“Forgiveness is the fragrance that the violet sheds on the heel that has crushed it.” – Mark Twain

As a follow up to the entry on freedom, I want to talk a little about forgiveness, because I think the two are closely related. Forgiveness is a tricky subject because for many people it’s closely connected to religion. But I think from a spiritual perspective forgiveness is less about religion and more about freedom. It’s less about doing than allowing: forgiveness is letting go.

Forgiveness allows you to free yourself.

When I first heard that I wasn’t sure how it was true. I thought forgiveness was freeing the other person. Letting him/her off the hook, so to speak. I didn’t like the sound of that at all. I thought of blame as a sort of punishment.

While I don’t doubt that we can direct a fair amount of energy (and therefore psychic violence) at others by holding on, I want to focus more here on the cost of such behavior to ourselves.

By pouring mental and emotional energy into our own stories (usually stories in which we are the hero and someone else the villain) we are energetically poisoning ourselves. And often, the target of our energies goes on about his or her life entirely unaware.

It’s easy to hold on to the idea of justice, of punishment and retribution. But here’s the thing about justice: it doesn’t bring back what was lost.

Establishing blame doesn’t facilitate healing or growth. It’s just a trap. Marinating in anger, bitterness, and unhappiness will change you, and not for the better.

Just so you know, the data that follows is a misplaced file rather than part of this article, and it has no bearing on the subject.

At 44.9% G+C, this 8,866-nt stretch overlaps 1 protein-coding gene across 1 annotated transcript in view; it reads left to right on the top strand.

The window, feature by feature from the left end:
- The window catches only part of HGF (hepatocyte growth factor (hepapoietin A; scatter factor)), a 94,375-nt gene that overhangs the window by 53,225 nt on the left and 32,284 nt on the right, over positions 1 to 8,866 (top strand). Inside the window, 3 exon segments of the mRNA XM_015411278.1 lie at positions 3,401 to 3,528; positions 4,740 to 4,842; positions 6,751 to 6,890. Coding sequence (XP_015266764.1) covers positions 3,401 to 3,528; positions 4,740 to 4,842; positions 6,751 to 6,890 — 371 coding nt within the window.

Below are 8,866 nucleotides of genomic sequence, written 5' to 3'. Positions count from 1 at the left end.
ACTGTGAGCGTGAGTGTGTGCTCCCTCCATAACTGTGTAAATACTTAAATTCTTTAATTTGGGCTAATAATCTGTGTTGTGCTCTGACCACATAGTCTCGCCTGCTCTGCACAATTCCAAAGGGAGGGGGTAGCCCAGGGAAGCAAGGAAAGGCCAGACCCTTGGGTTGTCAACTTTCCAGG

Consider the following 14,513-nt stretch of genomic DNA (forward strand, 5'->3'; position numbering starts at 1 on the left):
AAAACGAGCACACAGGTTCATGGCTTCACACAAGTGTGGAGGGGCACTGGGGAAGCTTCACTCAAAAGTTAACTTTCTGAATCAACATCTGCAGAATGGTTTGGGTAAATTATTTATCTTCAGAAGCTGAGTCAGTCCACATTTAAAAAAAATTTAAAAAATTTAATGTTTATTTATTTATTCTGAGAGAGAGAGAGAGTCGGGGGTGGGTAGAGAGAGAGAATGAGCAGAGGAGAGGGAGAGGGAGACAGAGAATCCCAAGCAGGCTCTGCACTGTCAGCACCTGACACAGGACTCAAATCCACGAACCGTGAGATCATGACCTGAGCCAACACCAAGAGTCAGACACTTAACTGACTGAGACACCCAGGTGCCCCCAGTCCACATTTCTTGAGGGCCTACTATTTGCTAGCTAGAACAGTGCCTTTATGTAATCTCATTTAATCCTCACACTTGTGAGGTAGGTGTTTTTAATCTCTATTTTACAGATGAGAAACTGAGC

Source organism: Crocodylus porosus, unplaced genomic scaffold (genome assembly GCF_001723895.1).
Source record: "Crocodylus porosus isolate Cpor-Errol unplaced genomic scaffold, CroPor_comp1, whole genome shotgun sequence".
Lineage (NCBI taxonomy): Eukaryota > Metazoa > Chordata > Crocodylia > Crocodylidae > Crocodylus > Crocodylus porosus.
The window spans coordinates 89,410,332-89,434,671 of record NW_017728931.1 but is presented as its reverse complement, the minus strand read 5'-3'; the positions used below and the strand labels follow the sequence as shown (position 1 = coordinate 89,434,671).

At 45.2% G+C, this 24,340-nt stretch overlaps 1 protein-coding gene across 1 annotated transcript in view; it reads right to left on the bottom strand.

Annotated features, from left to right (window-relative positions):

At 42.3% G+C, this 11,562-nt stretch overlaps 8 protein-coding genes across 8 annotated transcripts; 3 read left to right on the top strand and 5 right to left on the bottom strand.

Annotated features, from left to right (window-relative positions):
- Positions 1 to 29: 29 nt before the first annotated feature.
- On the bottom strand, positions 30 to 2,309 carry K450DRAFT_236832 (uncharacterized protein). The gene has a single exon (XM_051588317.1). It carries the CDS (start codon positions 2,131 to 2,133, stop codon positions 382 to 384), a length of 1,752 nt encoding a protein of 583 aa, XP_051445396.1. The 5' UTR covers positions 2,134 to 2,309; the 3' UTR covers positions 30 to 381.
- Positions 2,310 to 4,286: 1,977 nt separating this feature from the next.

Now, I’m not advocating martyrdom. I’m certainly not suggesting that through forgiveness we place ourselves in a position to be harmed repeatedly by the same person. Forgiveness doesn’t include amnesia. It doesn’t mean abandoning healthy boundaries.

But it does mean letting go of stories. Or rewriting them. I think it’s possible to be the hero of your own story without making someone else the villain. But maybe that means we need to re-define heroism.

It’s worth taking a few moments to consider this question: What are the qualities of a true hero? And, to take it one step further, how can you manifest those qualities to become the hero of your own story?


Recently I attended a study retreat with Swami Bodhananda in which the topic of renunciation was discussed in some detail. Renunciation is choosing to give up things we are attached to. In giving up our attachments, we free ourselves. He said, “Renunciation is the secret of happiness.” True happiness (bliss) is outside of the pleasure/pain cycle, where pleasure is inevitably followed by pain.

Think about it. You desire something. You get a little of it. You feel pleasure. You want more. You don’t get it. You feel pain. And so it goes, on and on, with each desire. He compares it to drinking salt water. The more you drink, the thirstier you become. The solution? When in the world, take only what you need.

When I heard all this, I couldn’t help thinking of all of the “stuff” that most of us own. I’m surprised by how much stuff I have, every time I have to move it. (Which for me is kind of often.) Still, compared to most people, in this country at least, I don’t own much.

I used to have a lot more stuff. I thought I needed it all.

I didn’t.

But it took me a long time to realize that. It wasn’t easy to give up a lot of that stuff. I didn’t think of it in terms of renunciation. It was more of a cost/benefit analysis. If I hadn’t moved so much, maybe I wouldn’t have given it up.

Ultimately, I felt like my stuff started owning me, instead of the other way around.

When I realized that, letting go didn’t seem so difficult. After I did it, I felt much lighter.

I felt…free.